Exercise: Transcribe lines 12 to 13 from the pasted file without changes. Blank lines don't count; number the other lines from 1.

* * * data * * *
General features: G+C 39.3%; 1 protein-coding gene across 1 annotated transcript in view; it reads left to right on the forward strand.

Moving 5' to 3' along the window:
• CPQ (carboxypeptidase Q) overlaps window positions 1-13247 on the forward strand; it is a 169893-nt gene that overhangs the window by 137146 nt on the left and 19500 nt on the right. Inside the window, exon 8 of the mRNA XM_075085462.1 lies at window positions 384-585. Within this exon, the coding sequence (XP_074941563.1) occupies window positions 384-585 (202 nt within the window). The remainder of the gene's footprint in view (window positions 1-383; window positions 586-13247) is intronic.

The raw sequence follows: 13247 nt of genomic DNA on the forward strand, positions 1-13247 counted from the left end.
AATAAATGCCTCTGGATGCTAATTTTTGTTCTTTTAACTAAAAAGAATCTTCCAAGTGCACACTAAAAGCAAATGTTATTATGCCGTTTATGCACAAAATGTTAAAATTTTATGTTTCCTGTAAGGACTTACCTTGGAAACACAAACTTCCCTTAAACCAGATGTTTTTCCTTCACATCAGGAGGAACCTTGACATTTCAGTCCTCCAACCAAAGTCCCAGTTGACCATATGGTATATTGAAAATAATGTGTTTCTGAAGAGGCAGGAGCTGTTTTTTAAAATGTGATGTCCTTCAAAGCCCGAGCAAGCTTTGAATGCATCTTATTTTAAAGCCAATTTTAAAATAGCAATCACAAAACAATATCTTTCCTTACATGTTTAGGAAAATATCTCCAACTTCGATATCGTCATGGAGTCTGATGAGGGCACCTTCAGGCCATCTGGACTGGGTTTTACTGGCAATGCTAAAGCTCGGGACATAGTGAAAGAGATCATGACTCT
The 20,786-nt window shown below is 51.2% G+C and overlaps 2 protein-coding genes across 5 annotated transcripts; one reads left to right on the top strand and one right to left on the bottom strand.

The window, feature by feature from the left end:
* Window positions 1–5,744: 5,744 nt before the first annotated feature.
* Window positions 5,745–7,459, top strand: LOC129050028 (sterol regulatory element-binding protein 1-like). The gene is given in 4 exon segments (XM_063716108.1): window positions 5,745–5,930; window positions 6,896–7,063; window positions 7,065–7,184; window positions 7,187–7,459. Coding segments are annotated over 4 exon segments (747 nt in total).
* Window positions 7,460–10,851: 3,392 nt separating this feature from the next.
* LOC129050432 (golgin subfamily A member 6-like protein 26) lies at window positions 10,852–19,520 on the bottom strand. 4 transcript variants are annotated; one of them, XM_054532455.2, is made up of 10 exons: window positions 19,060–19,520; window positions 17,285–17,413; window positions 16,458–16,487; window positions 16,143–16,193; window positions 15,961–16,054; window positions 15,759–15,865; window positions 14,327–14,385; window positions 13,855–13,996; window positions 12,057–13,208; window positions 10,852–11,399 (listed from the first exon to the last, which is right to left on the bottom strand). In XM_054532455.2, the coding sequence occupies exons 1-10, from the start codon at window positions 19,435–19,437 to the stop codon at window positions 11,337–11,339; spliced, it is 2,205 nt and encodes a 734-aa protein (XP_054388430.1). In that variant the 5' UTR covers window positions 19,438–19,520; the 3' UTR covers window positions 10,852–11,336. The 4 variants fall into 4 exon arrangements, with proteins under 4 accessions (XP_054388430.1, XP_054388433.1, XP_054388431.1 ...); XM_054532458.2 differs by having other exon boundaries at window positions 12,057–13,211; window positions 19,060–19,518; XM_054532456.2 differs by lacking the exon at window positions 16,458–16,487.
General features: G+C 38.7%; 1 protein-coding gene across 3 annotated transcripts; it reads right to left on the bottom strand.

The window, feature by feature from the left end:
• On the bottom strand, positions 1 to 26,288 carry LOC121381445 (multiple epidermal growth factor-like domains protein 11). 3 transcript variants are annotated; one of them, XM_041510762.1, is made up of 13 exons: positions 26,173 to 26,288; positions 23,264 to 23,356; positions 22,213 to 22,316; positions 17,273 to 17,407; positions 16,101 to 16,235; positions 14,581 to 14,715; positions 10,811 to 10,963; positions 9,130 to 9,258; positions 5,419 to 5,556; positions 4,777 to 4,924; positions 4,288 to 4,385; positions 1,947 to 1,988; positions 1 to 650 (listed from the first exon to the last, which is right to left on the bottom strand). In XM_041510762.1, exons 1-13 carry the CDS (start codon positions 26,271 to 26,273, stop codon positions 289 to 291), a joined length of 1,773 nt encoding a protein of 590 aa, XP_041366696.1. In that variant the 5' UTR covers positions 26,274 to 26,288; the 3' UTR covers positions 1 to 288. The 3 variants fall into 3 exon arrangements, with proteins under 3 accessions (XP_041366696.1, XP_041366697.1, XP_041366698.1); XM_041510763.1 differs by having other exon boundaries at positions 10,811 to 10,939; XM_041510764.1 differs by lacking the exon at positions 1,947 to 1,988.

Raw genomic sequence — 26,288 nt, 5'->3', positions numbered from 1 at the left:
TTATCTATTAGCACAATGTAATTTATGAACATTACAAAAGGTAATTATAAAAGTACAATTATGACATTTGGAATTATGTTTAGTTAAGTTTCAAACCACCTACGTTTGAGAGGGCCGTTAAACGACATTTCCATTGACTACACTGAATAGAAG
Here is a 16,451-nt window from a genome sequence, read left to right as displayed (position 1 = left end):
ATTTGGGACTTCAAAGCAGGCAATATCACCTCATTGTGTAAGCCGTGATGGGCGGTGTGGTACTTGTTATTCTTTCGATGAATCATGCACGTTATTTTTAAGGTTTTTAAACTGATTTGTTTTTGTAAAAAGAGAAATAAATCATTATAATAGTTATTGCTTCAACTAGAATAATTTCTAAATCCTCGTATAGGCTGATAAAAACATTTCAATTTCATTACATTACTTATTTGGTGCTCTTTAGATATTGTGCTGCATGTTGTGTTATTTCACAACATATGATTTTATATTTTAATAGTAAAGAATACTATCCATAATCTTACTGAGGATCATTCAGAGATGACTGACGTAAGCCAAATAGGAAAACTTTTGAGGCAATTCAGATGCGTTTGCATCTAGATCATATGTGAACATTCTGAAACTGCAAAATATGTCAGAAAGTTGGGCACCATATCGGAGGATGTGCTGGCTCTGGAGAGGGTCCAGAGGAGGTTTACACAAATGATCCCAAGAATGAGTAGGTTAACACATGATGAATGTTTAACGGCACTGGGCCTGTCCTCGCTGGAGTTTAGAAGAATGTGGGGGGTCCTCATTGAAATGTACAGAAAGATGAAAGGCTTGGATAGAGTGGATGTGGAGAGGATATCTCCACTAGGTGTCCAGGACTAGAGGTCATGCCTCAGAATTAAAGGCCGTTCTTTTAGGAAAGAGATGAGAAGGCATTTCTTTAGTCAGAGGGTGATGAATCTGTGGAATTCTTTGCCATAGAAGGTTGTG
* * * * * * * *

General features: G+C 38.7%; 1 protein-coding gene across 3 annotated transcripts; it reads right to left on the bottom strand.

The window, feature by feature from the left end: